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Council’s additional checks on cladding on high-rise flats exposes fire-safety issues
Additional checks carried out by Cardiff Council on its high-rise blocks of flats have revealed that cladding systems on six buildings do not meet current fire-safety standards, despite the fact all six were given a clean-bill of health in the aftermath of the Grenfell fire.

Following the tragic fire at Grenfell Tower in London last year, the Council reviewed fire safety in all of its high-rise blocks across the city, including inspections by external consultants on cladding to see if Aluminium Composite Materials (ACM) were present in any of the blocks. The results came back negative.

The ACM checks were all the Council was required by Government to carry out post-Grenfell. However, consultants did recommend further testing on the cladding to give complete assurance on its safety and so the authority decided to carry out additional tests to establish if the cladding, which was installed in the 1990s, would meet today’s more stringent fire safety standards.

Since Grenfell, the UK’s testing centres for cladding have been working at capacity with the priority being to test the combustibility of ACM panels. This has meant that Cardiff needed to commission its own additional tests using private, specialist firms. Testing was commissioned for all of our six high-rise blocks with cladding. These tests results have only recently been received. They show that the cladding systems consist of veneered, fibrous-hardwood, rainscreen panels that fail today’s combustibility standards.

Our checks have also revealed that there are no firebreaks built into the cladding system on the exterior of the buildings in question. While this was not required by regulations at the time of installation, today’s standards are much higher and we are also taking this into account.

The flats affected are Lydstep Flats, Llandaff North (3 blocks), Loudoun and Nelson House, Butetown and Channel View, Grangetown.

Additional safety measures have already been put in place in the blocks including round-the-clock fire warden patrols and increased CCTV monitoring.  All flats have smoke detectors fitted and these are checked annually as are gas appliances.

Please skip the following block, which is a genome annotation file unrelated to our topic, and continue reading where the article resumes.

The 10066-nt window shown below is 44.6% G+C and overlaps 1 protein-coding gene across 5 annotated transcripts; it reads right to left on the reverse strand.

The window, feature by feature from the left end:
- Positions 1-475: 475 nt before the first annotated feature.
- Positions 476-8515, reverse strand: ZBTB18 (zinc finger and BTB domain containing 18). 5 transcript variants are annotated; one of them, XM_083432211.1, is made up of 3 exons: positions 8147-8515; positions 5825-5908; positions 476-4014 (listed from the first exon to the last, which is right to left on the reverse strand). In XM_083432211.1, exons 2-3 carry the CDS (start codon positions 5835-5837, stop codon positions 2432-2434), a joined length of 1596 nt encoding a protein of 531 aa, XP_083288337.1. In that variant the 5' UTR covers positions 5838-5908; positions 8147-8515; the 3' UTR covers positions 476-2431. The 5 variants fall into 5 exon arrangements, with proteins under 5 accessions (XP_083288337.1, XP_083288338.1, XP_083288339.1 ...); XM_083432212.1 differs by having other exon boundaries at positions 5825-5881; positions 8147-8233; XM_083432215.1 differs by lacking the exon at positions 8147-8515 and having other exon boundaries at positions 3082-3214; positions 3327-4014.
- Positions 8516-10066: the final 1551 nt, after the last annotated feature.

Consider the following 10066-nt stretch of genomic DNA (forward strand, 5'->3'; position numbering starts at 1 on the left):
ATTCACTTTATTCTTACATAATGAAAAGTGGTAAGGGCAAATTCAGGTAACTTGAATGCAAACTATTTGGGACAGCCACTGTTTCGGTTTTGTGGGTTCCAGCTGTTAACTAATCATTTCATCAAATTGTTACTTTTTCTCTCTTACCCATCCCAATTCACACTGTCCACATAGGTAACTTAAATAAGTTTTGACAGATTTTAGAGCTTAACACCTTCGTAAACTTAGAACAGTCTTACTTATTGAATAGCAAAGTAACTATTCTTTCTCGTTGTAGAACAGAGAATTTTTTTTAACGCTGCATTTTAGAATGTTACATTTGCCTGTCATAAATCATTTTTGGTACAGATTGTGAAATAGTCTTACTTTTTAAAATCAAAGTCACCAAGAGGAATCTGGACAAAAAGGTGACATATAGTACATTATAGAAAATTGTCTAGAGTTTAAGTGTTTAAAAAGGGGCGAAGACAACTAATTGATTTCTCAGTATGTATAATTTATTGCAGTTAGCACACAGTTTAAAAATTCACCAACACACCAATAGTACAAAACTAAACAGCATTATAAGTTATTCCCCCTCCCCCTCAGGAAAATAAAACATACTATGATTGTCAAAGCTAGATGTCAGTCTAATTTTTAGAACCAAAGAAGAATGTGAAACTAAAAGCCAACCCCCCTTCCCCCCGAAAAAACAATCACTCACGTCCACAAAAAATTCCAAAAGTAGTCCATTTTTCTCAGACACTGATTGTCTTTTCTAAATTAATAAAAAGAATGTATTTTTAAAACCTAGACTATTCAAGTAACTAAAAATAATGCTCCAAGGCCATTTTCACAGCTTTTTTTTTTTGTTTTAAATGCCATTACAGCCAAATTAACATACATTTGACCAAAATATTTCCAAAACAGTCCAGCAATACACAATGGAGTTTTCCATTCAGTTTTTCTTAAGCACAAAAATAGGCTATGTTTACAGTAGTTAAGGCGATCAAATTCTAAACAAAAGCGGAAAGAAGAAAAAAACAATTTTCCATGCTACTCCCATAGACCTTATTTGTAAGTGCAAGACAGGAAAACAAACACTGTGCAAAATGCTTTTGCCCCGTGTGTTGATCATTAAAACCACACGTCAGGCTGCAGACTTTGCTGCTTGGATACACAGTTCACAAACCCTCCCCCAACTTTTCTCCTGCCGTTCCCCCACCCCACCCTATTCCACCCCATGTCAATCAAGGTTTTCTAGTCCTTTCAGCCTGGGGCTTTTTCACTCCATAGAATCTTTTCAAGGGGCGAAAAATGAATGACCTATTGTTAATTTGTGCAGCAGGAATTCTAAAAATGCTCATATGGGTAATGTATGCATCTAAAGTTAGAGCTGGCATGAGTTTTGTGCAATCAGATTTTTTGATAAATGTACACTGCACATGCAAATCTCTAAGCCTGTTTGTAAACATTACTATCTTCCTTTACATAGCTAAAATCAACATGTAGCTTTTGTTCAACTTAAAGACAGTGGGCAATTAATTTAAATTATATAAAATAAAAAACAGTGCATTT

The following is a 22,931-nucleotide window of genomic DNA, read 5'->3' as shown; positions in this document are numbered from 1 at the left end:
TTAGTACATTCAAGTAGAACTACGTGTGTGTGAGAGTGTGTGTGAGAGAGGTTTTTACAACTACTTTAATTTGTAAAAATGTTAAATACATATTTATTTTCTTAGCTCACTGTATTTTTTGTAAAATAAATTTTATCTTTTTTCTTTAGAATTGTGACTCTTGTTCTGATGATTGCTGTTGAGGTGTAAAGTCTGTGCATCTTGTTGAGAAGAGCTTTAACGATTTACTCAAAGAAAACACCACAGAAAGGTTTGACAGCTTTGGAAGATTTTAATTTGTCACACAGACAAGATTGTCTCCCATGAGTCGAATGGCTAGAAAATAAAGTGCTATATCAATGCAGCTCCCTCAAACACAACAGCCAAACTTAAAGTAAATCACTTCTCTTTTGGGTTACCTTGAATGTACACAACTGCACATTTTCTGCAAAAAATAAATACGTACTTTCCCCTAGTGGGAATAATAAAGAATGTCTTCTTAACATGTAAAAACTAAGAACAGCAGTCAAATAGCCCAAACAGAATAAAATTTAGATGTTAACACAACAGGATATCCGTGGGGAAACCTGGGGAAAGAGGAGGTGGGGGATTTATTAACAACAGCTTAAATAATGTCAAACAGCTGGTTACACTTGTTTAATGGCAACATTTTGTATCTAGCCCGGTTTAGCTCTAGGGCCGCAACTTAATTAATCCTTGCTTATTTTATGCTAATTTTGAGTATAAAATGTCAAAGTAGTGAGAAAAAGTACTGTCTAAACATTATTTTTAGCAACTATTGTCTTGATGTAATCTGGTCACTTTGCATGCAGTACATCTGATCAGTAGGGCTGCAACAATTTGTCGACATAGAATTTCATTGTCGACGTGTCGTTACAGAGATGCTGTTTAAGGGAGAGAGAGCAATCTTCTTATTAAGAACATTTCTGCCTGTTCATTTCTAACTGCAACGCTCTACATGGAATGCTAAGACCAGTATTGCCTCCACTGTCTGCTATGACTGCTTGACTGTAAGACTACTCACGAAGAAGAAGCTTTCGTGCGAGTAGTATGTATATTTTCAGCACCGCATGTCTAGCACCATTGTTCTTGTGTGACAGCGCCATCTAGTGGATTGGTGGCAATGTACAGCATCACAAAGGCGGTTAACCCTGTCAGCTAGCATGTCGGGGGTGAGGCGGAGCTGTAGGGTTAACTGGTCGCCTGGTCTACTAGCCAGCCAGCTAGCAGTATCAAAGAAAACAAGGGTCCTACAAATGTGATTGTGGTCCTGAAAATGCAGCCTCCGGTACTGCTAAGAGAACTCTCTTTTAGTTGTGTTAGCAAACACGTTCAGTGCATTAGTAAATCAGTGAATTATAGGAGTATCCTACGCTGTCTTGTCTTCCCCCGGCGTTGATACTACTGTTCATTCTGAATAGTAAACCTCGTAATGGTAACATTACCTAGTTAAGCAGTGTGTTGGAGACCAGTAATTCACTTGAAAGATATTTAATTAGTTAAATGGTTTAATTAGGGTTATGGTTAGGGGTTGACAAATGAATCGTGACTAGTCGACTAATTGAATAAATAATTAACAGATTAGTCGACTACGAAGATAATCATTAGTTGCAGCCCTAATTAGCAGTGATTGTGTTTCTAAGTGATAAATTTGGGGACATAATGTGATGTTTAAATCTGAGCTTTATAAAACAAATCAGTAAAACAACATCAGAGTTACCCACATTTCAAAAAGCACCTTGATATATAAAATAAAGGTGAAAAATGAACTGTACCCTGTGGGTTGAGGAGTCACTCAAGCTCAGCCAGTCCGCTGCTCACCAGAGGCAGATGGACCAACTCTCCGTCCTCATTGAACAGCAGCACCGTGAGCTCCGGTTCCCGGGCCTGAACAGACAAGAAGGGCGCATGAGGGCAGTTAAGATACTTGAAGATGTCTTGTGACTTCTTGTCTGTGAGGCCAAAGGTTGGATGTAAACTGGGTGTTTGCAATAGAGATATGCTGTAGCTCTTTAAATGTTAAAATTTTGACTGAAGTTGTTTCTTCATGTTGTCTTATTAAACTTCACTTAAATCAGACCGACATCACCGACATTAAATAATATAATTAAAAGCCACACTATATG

The Council had already taken the decision to upgrade fire doors to above set standards in all of its high-rise blocks, replacing the 30-minute integrity doors with higher specification 60-minute fire doors. This will be completed by May. All of the Council’s high-rise blocks are also set to be fitted with sprinklers.

Cabinet Member for Housing and Communities, Cllr Lynda Thorne, said: “Following last summer’s tragedy at Grenfell and with tenant safety as our top priority, the council decided to go beyond the initial review of our cladding systems that checked for ACM to make sure there were no other issues with the materials cladding our high rises.

“Unfortunately, the results of these extra tests have established that the cladding on six blocks fail current standards.

“Naturally, everyone living in these blocks will be very concerned by this news but I want to reassure them that we are working closely with South Wales Fire and Rescue Service to ensure we follow the latest fire-safety guidance and to decide the best way forward.

“I believe we are the first Council in the UK to carry out these additional checks on cladding, because of this and because of the results, we have informed Welsh Government and we will also be informing the UK Government’s Department for Communities and Local Government.”

It is likely that the cladding on all blocks affected will need to be removed and the Council is currently looking at the best way to achieve this. In the meantime we are working in partnership with the South Wales Fire and Rescue Service to ensure that we follow the latest fire-safety guidance.